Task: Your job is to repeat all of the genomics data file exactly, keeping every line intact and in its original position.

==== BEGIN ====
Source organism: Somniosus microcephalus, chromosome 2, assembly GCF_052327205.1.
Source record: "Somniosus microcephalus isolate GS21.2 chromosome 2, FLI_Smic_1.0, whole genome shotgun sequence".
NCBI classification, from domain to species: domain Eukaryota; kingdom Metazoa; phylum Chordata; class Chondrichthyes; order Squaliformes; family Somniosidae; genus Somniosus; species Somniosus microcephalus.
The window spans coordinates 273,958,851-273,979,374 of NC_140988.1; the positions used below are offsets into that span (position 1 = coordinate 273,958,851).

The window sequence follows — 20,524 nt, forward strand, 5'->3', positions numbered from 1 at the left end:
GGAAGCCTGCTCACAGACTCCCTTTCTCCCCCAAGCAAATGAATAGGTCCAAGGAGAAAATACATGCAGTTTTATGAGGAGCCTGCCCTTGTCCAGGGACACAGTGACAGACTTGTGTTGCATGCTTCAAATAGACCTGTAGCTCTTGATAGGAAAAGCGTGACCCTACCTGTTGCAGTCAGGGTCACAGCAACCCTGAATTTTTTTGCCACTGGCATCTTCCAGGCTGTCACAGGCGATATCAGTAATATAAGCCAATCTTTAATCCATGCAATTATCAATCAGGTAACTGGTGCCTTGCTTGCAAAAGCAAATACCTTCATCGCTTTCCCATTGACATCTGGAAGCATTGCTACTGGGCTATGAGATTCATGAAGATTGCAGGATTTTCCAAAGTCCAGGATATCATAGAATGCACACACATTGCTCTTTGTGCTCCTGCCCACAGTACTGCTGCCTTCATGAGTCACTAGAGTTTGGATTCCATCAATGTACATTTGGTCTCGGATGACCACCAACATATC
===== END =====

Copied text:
Source organism: Somniosus microcephalus, chromosome 2, assembly GCF_052327205.1.
Source record: "Somniosus microcephalus isolate GS21.2 chromosome 2, FLI_Smic_1.0, whole genome shotgun sequence".
NCBI classification, from domain to species: domain Eukaryota; kingdom Metazoa; phylum Chordata; class Chondrichthyes; order Squaliformes; family Somniosidae; genus Somniosus; species Somniosus microcephalus.
The window spans coordinates 273,958,851-273,979,374 of NC_140988.1; the positions used below are offsets into that span (position 1 = coordinate 273,958,851).

The window sequence follows — 20,524 nt, forward strand, 5'->3', positions numbered from 1 at the left end:
GGAAGCCTGCTCACAGACTCCCTTTCTCCCCCAAGCAAATGAATAGGTCCAAGGAGAAAATACATGCAGTTTTATGAGGAGCCTGCCCTTGTCCAGGGACACAGTGACAGACTTGTGTTGCATGCTTCAAATAGACCTGTAGCTCTTGATAGGAAAAGCGTGACCCTACCTGTTGCAGTCAGGGTCACAGCAACCCTGAATTTTTTTGCCACTGGCATCTTCCAGGCTGTCACAGGCGATATCAGTAATATAAGCCAATCTTTAATCCATGCAATTATCAATCAGGTAACTGGTGCCTTGCTTGCAAAAGCAAATACCTTCATCGCTTTCCCATTGACATCTGGAAGCATTGCTACTGGGCTATGAGATTCATGAAGATTGCAGGATTTTCCAAAGTCCAGGATATCATAGAATGCACACACATTGCTCTTTGTGCTCCTGCCCACAGTACTGCTGCCTTCATGAGTCACTAGAGTTTGGATTCCATCAATGTACATTTGGTCTCGGATGACCACCAACATATC